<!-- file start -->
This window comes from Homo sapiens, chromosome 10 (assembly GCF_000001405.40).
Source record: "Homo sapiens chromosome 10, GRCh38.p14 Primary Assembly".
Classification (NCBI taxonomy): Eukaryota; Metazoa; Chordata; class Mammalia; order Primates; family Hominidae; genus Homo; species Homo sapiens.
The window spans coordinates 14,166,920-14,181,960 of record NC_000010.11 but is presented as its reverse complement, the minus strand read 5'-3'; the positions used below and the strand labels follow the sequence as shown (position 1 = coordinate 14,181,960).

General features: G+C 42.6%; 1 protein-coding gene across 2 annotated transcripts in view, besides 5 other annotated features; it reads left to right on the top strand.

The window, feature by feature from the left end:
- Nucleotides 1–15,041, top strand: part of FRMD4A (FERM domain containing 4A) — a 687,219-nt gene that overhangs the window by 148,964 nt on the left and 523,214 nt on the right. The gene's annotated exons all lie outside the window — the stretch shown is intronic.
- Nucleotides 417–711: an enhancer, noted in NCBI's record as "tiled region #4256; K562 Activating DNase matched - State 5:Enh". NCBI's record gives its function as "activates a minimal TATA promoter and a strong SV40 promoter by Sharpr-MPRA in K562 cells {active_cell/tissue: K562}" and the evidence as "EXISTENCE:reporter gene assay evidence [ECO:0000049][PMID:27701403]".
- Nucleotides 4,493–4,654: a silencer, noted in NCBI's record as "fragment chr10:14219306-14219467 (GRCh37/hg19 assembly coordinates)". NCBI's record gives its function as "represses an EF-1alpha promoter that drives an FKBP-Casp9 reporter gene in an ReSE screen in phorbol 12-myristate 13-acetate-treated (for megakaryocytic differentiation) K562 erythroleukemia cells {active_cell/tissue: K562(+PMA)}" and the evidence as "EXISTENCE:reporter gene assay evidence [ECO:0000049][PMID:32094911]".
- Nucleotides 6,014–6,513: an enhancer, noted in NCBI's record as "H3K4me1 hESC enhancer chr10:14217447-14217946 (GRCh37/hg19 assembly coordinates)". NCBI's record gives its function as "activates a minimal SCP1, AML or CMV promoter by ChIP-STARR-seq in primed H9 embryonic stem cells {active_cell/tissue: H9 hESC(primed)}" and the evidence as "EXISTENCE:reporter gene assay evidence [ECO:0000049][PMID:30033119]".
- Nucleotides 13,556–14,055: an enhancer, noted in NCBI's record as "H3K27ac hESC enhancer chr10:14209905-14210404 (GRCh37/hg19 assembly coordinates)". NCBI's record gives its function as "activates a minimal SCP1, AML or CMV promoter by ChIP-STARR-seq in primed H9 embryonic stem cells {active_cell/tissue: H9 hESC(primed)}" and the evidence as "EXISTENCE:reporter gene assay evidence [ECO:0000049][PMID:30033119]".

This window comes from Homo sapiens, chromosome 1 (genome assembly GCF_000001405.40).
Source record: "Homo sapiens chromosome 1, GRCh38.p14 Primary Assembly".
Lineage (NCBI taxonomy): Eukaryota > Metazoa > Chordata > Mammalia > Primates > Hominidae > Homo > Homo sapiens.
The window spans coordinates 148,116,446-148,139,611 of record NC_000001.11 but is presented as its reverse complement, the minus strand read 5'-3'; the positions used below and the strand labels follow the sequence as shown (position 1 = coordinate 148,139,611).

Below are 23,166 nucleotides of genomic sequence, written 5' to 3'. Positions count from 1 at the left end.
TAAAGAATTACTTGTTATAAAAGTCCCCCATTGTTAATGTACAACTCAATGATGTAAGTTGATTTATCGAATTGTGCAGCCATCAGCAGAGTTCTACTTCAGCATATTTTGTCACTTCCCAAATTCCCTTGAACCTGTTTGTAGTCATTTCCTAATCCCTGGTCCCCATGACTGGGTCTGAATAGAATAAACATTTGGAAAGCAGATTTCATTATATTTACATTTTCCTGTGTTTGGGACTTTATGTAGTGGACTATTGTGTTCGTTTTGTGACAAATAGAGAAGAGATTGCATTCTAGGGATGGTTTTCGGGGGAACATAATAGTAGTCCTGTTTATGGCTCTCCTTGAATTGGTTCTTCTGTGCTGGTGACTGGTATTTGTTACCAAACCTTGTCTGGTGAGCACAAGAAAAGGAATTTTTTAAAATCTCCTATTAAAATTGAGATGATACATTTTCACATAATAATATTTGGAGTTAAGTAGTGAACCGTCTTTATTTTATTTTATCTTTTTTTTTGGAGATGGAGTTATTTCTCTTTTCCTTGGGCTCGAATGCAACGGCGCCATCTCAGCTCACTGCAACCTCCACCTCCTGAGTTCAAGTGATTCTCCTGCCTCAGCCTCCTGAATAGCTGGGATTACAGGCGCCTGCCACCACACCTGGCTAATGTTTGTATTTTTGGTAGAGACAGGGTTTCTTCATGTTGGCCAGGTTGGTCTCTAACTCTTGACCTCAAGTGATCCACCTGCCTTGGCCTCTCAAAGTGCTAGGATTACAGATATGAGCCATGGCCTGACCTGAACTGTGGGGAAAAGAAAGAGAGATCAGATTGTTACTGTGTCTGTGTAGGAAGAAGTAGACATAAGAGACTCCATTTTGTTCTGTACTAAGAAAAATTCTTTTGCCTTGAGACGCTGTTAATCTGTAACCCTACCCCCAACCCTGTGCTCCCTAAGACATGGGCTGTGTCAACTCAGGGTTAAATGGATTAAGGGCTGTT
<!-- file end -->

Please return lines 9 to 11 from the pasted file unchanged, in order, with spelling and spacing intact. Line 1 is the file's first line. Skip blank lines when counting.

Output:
- Nucleotides 4,493–4,654: a silencer, noted in NCBI's record as "fragment chr10:14219306-14219467 (GRCh37/hg19 assembly coordinates)". NCBI's record gives its function as "represses an EF-1alpha promoter that drives an FKBP-Casp9 reporter gene in an ReSE screen in phorbol 12-myristate 13-acetate-treated (for megakaryocytic differentiation) K562 erythroleukemia cells {active_cell/tissue: K562(+PMA)}" and the evidence as "EXISTENCE:reporter gene assay evidence [ECO:0000049][PMID:32094911]".
- Nucleotides 6,014–6,513: an enhancer, noted in NCBI's record as "H3K4me1 hESC enhancer chr10:14217447-14217946 (GRCh37/hg19 assembly coordinates)". NCBI's record gives its function as "activates a minimal SCP1, AML or CMV promoter by ChIP-STARR-seq in primed H9 embryonic stem cells {active_cell/tissue: H9 hESC(primed)}" and the evidence as "EXISTENCE:reporter gene assay evidence [ECO:0000049][PMID:30033119]".
- Nucleotides 13,556–14,055: an enhancer, noted in NCBI's record as "H3K27ac hESC enhancer chr10:14209905-14210404 (GRCh37/hg19 assembly coordinates)". NCBI's record gives its function as "activates a minimal SCP1, AML or CMV promoter by ChIP-STARR-seq in primed H9 embryonic stem cells {active_cell/tissue: H9 hESC(primed)}" and the evidence as "EXISTENCE:reporter gene assay evidence [ECO:0000049][PMID:30033119]".